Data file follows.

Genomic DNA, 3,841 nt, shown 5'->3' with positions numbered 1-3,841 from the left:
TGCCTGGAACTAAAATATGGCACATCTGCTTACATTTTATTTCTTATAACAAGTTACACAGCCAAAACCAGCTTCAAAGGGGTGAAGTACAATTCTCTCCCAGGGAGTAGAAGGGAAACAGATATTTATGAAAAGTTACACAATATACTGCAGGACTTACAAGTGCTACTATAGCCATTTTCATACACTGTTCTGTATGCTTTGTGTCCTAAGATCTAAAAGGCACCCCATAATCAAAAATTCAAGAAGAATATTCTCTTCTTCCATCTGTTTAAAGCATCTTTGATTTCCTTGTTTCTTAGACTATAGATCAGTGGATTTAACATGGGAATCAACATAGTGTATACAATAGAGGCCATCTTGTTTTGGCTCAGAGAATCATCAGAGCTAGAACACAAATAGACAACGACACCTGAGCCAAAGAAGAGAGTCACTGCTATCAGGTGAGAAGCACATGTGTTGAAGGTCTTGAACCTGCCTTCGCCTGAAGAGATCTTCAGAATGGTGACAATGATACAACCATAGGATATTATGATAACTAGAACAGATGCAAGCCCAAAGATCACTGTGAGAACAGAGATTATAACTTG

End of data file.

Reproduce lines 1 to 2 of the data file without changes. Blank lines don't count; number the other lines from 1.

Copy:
Genomic DNA, 3,841 nt, shown 5'->3' with positions numbered 1-3,841 from the left:
TGCCTGGAACTAAAATATGGCACATCTGCTTACATTTTATTTCTTATAACAAGTTACACAGCCAAAACCAGCTTCAAAGGGGTGAAGTACAATTCTCTCCCAGGGAGTAGAAGGGAAACAGATATTTATGAAAAGTTACACAATATACTGCAGGACTTACAAGTGCTACTATAGCCATTTTCATACACTGTTCTGTATGCTTTGTGTCCTAAGATCTAAAAGGCACCCCATAATCAAAAATTCAAGAAGAATATTCTCTTCTTCCATCTGTTTAAAGCATCTTTGATTTCCTTGTTTCTTAGACTATAGATCAGTGGATTTAACATGGGAATCAACATAGTGTATACAATAGAGGCCATCTTGTTTTGGCTCAGAGAATCATCAGAGCTAGAACACAAATAGACAACGACACCTGAGCCAAAGAAGAGAGTCACTGCTATCAGGTGAGAAGCACATGTGTTGAAGGTCTTGAACCTGCCTTCGCCTGAAGAGATCTTCAGAATGGTGACAATGATACAACCATAGGATATTATGATAACTAGAACAGATGCAAGCCCAAAGATCACTGTGAGAACAGAGATTATAACTTG